Do you really know how to walk or run? PocketLab's tactile pressure sensor provides for an opportunity for your students to investigate foot pressure during these activities. Improper form can ultimately lead to unwanted visits to a podiatrist. Whenever you take a step, your body places pressure on muscles, joints and tendons in your legs, knees, ankles, feet and toes. Controlling heel pressure is a key factor to prevent injuries in this regard.
What is hysteresis?
Hysteresis can be defined as a lag time in the response of a system to forces placed on the system. A common way used in physics classes to observe hysteresis is by loading and then unloading weights from a suspended rubber band, while observing the extension of the rubber band. Students find that the rubber band does not Obey Hooke's law. They also observe that the amount of stretch of the rubber band is different when unloading than when loading.
This 3D printed model demonstrates the physics of a simple pendulum that consists of a mass, m, hanging from an arm of length, L, and fixed at a pivot point, P. You can move the mass along the length of the arm to change the center of mass of the pendulum. If you displace the pendulum from equilibrium to an initial angle, θ, and release, the motion will be regular and repeat. This is an example of periodic motion also called simple harmonic motion.
Lissajous patterns have fascinated physics students for decades. They are commonly observed on oscilloscopes by applying simple harmonic functions with different frequencies to the vertical and horizontal inputs. Three examples are shown in Figure 1. From left to right, the frequency ratios are 1:2, 2:3, and 3:4. These Lissajous patterns were created by use of the parametric equation section of The Grapher software written by the author of this lesson. You are welcome to use this softwa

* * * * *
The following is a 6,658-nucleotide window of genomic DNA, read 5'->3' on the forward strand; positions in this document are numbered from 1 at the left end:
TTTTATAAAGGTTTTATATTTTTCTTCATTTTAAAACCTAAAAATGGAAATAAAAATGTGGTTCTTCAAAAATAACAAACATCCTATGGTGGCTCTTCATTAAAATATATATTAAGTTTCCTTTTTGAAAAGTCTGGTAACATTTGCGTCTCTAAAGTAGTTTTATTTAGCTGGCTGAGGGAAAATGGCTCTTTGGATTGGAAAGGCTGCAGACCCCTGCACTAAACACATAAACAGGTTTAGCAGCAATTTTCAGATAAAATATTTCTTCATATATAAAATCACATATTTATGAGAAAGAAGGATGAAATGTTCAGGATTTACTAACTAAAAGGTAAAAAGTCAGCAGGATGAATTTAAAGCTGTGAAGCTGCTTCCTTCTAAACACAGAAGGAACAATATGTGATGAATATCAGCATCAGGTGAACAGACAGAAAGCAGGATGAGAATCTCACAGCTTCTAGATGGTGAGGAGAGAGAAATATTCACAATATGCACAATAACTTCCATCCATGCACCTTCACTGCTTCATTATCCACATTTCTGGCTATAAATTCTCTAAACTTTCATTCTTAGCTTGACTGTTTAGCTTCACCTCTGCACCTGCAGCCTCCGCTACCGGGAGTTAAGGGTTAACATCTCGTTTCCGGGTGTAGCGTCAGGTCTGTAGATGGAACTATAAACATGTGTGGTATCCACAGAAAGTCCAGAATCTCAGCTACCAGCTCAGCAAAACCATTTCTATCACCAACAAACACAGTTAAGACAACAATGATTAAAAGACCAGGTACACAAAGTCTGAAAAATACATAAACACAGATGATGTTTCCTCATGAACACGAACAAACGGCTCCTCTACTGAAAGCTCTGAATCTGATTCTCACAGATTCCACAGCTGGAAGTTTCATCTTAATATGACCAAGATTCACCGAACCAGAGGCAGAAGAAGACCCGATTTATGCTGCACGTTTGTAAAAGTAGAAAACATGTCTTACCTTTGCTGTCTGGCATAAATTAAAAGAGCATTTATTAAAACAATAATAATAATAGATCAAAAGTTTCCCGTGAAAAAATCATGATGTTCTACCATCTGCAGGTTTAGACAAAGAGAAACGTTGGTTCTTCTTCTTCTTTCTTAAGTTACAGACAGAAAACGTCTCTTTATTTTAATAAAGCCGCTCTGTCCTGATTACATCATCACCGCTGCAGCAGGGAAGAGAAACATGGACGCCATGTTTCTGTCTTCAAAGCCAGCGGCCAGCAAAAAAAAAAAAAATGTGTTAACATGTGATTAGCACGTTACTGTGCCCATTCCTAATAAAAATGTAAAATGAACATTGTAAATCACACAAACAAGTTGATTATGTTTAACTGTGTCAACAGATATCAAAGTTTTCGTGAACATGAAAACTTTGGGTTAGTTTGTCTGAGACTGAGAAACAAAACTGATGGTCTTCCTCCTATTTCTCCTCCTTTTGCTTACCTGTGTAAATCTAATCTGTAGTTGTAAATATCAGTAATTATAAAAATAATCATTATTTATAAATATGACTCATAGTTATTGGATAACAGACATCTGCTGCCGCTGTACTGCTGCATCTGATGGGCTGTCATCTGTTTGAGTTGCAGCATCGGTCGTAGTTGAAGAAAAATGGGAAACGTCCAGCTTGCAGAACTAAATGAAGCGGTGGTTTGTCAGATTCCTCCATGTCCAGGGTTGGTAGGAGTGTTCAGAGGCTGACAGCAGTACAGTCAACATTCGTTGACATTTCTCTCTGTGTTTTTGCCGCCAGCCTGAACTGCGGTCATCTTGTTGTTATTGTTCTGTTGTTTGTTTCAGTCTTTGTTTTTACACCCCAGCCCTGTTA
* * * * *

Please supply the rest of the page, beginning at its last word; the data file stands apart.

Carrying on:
These coils come in pairs with the same number of turns of wire on each of the two coils. In "true Helmholtz" configuration: (1) the coils are wired in series with identical currents in the same direction in each coil, and (2) the coils are placed a distance apart that is equal to the radius of each coil. When in this configuration, they produce a very uniform magnetic field that is directed along their common central axis.
A Physics Challenge
In this lesson, AP and college students are challenged to derive equations for the periods of two fundamental modes of oscillation of a pair of coupled physics carts. Derivation will involve Hooke's law, Newton's Second Law of Motion, and principles of simple harmonic motion. Theory is then compared to experimental results obtained from PocketLab Voyager rangefinder data using Phyphox software.
In this lesson students will find that a current-carrying loop can be regarded as a dipole, as it generates a magnetic field for points on its axis. Students use PocketLab Voyager and Phyphox software to compare experiment and theory for the magnetic field on the axis of a current loop. A similar experiment not making use of Phyphox can be found by clicking this link. An experiment making use of a magnet, instead of a
Isaac Newton is well-known for the apple that hit his head and the discovery of gravity. His three Laws of Motion, however, are among the most famous laws of physics. In this lesson, we are especially interested in Newton’s Third Law of Motion—all forces between two objects are equal in magnitude and opposite in direction. We will be studying collisions between two identical carts that are bouncing back-and-forth, much like a Newton’s cradle with just two steel balls. Repelling magnets attached to the front bumpers of each of the carts al
Magnets, from the traditional alnico bar magnets to the modern neodymium magnets, have been of interest to most everyone for decades. The attraction or repulsion of two such magnets when brought close together is particularly interesting. This can be expressed by making quantitative measurements relating magnetic field strength to distance from the magnet.